In a third embodiment, there is a computer-readable medium storing computer instructions, which when executed, enables a computer system to perform a method of conducting a curation audit of sensitive information. In this embodiment, the method comprises accepting a curation audit expression that specifies sensitive information to be audited, wherein the curation audit expression contains syntax clauses that specify a time period for the audit, stipulate a specific base table in a database containing sensitive information that is a source of the audit and examine whom is responsible for making changes to the specified sensitive information; formulating a curation audit query from the curation audit expression; and running the curation audit query against the database to ascertain curation history of the specified sensitive information.

BRIEF DESCRIPTION OF THE DRAWINGS

FIG. 1 shows a curation auditing system that enables tracking of curation histories of sensitive information according to an embodiment of this disclosure;

FIGS. 2A-2D show the type of infrastructure of tables that enable the curation auditing system of FIG. 1 to conduct an audit;

FIG. 3 shows an example of generating a curation audit query from a curation audit expression using the system shown in FIG. 1; and

FIG. 4 shows a schematic of an exemplary computing environment in which the curation auditing system of FIG. 1 may operate.

DETAILED DESCRIPTION

Embodiments of this disclosure include a curation auditing technique that tracks curation histories over sensitive information using logs of database updates. In particular, all updates made to database tables are stored in backlog tables; each backlog table recording all updates to a source table. In addition, a statement log records all queries submitted to the database along with annotations such as users submitting the queries and the time that the queries were submitted. A curation audit expression language is used to declaratively specify the curation information to be audited. The curation audit expression language uses syntax and semantics that specify a time period for the audit, a specific table in a database as the source of the audit and examine whom is responsible for making changes to the audited information. This technique reveals users that made modifications to sensitive information that qualify the audit expression and times in which these changes were made. Those skilled in the art will recognize that the command log is not necessary to perform the curation auditing. However, it can be used to complement the audit by revealing suspicious logged statements that exhibit patterns of potential misuse.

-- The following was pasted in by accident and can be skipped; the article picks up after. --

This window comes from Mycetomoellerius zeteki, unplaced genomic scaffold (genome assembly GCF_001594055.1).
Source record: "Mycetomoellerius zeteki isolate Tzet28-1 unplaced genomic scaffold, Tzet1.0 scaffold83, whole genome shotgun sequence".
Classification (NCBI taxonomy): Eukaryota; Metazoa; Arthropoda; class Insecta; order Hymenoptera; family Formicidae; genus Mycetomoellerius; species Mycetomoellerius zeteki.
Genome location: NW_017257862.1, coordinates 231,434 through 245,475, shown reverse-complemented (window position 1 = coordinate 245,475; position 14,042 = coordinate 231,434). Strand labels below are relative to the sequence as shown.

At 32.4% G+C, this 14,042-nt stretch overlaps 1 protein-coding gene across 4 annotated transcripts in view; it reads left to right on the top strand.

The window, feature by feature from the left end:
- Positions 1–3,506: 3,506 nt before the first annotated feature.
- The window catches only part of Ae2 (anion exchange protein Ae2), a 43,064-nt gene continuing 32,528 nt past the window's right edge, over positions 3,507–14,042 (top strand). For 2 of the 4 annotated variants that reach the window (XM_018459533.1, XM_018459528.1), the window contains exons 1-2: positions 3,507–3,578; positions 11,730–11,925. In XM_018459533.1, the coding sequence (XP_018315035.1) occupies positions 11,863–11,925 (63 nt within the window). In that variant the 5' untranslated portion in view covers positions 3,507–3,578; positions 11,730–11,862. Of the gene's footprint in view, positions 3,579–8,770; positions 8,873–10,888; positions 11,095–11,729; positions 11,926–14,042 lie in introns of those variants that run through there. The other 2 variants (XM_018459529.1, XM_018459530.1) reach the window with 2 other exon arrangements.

FIG. 1 shows a curation auditing system 10 that enables tracking of curation histories of sensitive information within a database management system. In FIG. 1, a database 12 stores a plurality of sensitive information. In the description that follows, the curation auditing system 10 is described with reference to government information such as national security information that is categorized into various classification levels that each accord different levels of protection based on the expected damage that the information might cause if in the wrong hands. Examples of classification levels for government information may include top secret, secret, confidential and unclassified. Although the description is directed at government information such as national security information, the curation auditing system 10 is suitable for use with any type of sensitive information or knowledge that might result in loss of an advantage or level of security if revealed.